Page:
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I remember seeing her in clips of "The Four Temperaments," and "Scotch Symphony."

She was a phenomenal ballerina and a national treasure. She will be sorely missed.

Maria Tallchief, rest in peace.

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Sad news, indeed. She looks so vibrant in the photo accompanying her obituary (thank you for that link, Mme. Hermine). She was a formative influence for so many. I loved her and wish her godspeed.

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What a loss. Truly a national treasure. Requiescat in pace, Maria Tallchief.

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A great ballerina. My mother saw her dance many times and never forgot her. I witnessed several coaching lectures she gave. Her carriage and the imagery she spoke of always had an instant effect on the dancers. During one of the symposiums Jacques d'Amboise paid tribute to her:

“We never had an international ballet star in America until Maria. What made it more magnificent was that she was a true Native American. There was Danilova, but she was Russian, and Alonso, but she was Cuban. Maria was our first star. And it was “Firebird” that launched her in that stratosphere.”

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When Balanchine was at the Paris Opera, was not Tallchief with him and dancing? Was she the first American to do so? Also, wasn't Nureyev's North American debut with Tallchief? (Please correct me if I'm wrong... I don't trust my memory)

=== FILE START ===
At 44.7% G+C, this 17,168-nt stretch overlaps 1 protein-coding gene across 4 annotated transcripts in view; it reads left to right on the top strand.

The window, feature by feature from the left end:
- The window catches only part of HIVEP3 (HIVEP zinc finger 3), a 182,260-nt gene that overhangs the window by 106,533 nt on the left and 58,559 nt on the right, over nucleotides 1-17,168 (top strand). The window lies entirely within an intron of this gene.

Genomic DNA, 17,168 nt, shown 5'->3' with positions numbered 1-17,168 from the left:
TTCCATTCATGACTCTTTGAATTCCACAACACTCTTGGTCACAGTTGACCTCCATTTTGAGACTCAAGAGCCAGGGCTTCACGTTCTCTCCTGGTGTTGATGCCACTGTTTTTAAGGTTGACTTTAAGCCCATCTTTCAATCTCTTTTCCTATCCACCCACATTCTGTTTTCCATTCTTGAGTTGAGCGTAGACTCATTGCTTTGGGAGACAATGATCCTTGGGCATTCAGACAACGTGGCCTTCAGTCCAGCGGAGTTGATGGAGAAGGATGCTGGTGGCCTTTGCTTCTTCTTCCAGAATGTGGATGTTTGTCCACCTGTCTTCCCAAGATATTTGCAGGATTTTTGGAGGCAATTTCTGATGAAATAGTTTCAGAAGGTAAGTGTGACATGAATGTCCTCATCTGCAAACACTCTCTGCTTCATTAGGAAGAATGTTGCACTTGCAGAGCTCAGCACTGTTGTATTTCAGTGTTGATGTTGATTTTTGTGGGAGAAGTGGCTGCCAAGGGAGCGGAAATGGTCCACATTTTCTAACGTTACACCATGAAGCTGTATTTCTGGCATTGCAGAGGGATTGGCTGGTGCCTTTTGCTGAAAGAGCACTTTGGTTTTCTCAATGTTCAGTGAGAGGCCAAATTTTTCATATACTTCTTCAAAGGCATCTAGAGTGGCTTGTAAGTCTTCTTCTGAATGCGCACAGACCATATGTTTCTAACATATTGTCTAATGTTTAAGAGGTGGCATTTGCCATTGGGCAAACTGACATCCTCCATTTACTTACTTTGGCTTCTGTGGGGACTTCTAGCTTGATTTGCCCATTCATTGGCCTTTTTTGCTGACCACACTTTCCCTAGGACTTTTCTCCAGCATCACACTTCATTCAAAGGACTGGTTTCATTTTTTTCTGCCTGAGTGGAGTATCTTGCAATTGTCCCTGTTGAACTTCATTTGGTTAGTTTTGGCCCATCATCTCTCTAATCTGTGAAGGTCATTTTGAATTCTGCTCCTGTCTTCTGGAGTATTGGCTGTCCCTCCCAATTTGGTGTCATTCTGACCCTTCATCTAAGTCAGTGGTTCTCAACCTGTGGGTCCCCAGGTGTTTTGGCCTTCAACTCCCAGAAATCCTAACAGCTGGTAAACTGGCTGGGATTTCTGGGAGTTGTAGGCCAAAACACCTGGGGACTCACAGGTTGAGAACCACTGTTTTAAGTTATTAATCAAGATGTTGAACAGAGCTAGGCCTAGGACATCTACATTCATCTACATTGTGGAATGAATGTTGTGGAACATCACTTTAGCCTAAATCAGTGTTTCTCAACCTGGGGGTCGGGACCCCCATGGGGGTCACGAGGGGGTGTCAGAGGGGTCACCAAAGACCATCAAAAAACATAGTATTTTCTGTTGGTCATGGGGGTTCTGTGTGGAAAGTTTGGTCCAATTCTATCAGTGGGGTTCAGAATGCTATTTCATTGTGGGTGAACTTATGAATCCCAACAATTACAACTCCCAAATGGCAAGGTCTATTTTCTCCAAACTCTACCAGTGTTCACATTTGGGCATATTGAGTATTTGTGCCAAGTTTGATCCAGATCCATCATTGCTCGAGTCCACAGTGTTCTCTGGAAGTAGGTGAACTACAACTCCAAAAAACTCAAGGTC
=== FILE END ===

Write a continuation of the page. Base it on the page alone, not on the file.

Augusta Maywood was first on the stage at POB,(1839) , but perhaps Tallchief was next? (Thanks, Nancy, for joggingbmy memory). http://michaelminn.net/andros/biographies/maywood_augusta/

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Watching the youtube videos, you can't take your eyes off of her. She was never boring, that's for sure. More importantly, she always looked like she was having a ball on stage.

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The story in the Huffington Post has a slideshow with some wonderful photos -

http://www.huffingto...lide=more291682

Thank you for this link but does photo no. 16 look like Tallchief?

Anyway, I was shaken by the news of her death even though she lived a long and productive life. Another great Balanchine muse gone...

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The NYTimes.com front page has the following lead in:

Maria Tallchief, Balanchine Ballerina, Dies

Ms. Tallchief, a daughter of an Oklahoma oil family, found her way to New York and became one of the most brilliant American ballerinas of the century. She was 88.

I take exception to the declaration that all her importance lies with Balanchine - there's nothing without Balanchine! - which is just wrong. I'm an admirer of Balanchine the artist, but these other people had lives, and long careers, and there is so much more to a life than "they danced under Balanchine". I've always thought of Tallchief as being the first American Prima Ballerina. That's big. That's enough. She also happened to have been trained by Russians, and danced with the Ballet Russe de Monte Carlo and so had a Russian-style of stage presence that wasn't seen in any of the following Amercian dancers - a grandes dame.

And her father was never an "oil man" to my knowledge. When oil was found on Osage lands, they eventually sold out, "packed up the truck, and moved to Beverly - HIlls that is." Very American.